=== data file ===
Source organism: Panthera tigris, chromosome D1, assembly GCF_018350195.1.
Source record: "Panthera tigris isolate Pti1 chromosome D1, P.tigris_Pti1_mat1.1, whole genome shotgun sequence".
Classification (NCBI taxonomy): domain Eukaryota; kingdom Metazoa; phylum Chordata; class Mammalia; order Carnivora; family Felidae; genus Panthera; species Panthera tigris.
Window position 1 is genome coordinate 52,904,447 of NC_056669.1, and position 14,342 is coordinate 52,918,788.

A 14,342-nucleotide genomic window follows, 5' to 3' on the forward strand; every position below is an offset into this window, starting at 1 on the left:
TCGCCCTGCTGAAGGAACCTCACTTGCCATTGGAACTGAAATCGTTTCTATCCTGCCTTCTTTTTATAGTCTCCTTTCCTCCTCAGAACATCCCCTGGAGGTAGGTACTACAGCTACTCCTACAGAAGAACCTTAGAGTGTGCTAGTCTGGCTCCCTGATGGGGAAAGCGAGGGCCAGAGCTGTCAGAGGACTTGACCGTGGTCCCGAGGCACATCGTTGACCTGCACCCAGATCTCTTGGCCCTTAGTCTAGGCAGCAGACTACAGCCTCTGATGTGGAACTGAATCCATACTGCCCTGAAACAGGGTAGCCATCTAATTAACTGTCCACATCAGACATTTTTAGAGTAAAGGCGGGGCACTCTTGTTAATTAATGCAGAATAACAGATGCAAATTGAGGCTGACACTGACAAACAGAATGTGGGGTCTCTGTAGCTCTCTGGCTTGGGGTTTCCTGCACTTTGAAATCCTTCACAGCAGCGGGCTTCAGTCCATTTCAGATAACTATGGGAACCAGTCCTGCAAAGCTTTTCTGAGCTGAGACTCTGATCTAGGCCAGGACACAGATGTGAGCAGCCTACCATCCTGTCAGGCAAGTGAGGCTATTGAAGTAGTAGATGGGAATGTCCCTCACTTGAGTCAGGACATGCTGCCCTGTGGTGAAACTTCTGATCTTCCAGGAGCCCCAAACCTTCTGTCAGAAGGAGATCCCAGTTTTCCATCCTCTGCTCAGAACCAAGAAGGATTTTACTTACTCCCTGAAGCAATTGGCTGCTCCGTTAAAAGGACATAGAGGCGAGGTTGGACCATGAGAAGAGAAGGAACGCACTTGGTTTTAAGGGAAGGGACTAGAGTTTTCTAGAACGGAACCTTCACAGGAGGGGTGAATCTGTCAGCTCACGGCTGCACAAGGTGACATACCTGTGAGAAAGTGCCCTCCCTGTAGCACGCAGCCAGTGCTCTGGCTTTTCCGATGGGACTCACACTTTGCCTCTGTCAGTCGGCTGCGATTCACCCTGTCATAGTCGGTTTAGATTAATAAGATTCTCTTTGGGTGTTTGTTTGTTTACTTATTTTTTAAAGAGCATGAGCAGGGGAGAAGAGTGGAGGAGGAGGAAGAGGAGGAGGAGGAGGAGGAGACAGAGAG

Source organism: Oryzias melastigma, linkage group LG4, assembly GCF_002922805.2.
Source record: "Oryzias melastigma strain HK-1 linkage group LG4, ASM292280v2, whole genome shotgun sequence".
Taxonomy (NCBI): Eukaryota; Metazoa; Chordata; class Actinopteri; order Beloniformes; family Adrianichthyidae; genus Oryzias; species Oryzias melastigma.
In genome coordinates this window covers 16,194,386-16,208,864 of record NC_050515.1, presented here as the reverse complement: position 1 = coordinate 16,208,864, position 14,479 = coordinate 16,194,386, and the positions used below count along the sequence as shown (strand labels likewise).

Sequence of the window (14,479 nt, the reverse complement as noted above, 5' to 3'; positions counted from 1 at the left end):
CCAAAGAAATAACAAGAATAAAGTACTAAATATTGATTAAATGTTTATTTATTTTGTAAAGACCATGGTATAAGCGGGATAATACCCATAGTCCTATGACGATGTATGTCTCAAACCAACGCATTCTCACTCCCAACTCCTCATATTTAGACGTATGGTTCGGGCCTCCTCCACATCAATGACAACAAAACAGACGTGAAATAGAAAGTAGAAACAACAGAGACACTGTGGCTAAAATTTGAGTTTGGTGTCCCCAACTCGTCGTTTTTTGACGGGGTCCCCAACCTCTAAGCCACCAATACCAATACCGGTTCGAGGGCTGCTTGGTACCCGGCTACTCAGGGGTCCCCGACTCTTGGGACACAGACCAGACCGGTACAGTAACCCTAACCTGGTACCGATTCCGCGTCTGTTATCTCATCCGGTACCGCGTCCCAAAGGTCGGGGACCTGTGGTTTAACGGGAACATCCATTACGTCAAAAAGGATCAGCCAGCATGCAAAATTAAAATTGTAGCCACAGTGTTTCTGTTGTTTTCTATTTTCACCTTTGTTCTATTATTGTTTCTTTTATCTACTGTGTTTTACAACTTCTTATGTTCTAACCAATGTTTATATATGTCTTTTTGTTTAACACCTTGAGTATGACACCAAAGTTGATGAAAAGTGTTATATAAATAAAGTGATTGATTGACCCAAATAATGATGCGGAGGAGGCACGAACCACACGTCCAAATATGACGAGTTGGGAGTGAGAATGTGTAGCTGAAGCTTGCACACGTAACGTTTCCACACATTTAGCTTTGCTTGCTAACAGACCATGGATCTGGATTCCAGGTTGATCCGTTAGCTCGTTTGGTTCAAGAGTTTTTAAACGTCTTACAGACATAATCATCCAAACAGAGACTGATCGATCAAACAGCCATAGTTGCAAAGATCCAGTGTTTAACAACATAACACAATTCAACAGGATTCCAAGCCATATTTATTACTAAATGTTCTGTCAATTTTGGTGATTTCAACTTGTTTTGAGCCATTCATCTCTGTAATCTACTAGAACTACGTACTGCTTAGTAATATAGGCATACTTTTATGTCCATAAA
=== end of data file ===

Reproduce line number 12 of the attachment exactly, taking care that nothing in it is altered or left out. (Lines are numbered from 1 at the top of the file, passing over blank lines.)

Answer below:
CCAAAGAAATAACAAGAATAAAGTACTAAATATTGATTAAATGTTTATTTATTTTGTAAAGACCATGGTATAAGCGGGATAATACCCATAGTCCTATGACGATGTATGTCTCAAACCAACGCATTCTCACTCCCAACTCCTCATATTTAGACGTATGGTTCGGGCCTCCTCCACATCAATGACAACAAAACAGACGTGAAATAGAAAGTAGAAACAACAGAGACACTGTGGCTAAAATTTGAGTTTGGTGTCCCCAACTCGTCGTTTTTTGACGGGGTCCCCAACCTCTAAGCCACCAATACCAATACCGGTTCGAGGGCTGCTTGGTACCCGGCTACTCAGGGGTCCCCGACTCTTGGGACACAGACCAGACCGGTACAGTAACCCTAACCTGGTACCGATTCCGCGTCTGTTATCTCATCCGGTACCGCGTCCCAAAGGTCGGGGACCTGTGGTTTAACGGGAACATCCATTACGTCAAAAAGGATCAGCCAGCATGCAAAATTAAAATTGTAGCCACAGTGTTTCTGTTGTTTTCTATTTTCACCTTTGTTCTATTATTGTTTCTTTTATCTACTGTGTTTTACAACTTCTTATGTTCTAACCAATGTTTATATATGTCTTTTTGTTTAACACCTTGAGTATGACACCAAAGTTGATGAAAAGTGTTATATAAATAAAGTGATTGATTGACCCAAATAATGATGCGGAGGAGGCACGAACCACACGTCCAAATATGACGAGTTGGGAGTGAGAATGTGTAGCTGAAGCTTGCACACGTAACGTTTCCACACATTTAGCTTTGCTTGCTAACAGACCATGGATCTGGATTCCAGGTTGATCCGTTAGCTCGTTTGGTTCAAGAGTTTTTAAACGTCTTACAGACATAATCATCCAAACAGAGACTGATCGATCAAACAGCCATAGTTGCAAAGATCCAGTGTTTAACAACATAACACAATTCAACAGGATTCCAAGCCATATTTATTACTAAATGTTCTGTCAATTTTGGTGATTTCAACTTGTTTTGAGCCATTCATCTCTGTAATCTACTAGAACTACGTACTGCTTAGTAATATAGGCATACTTTTATGTCCATAAA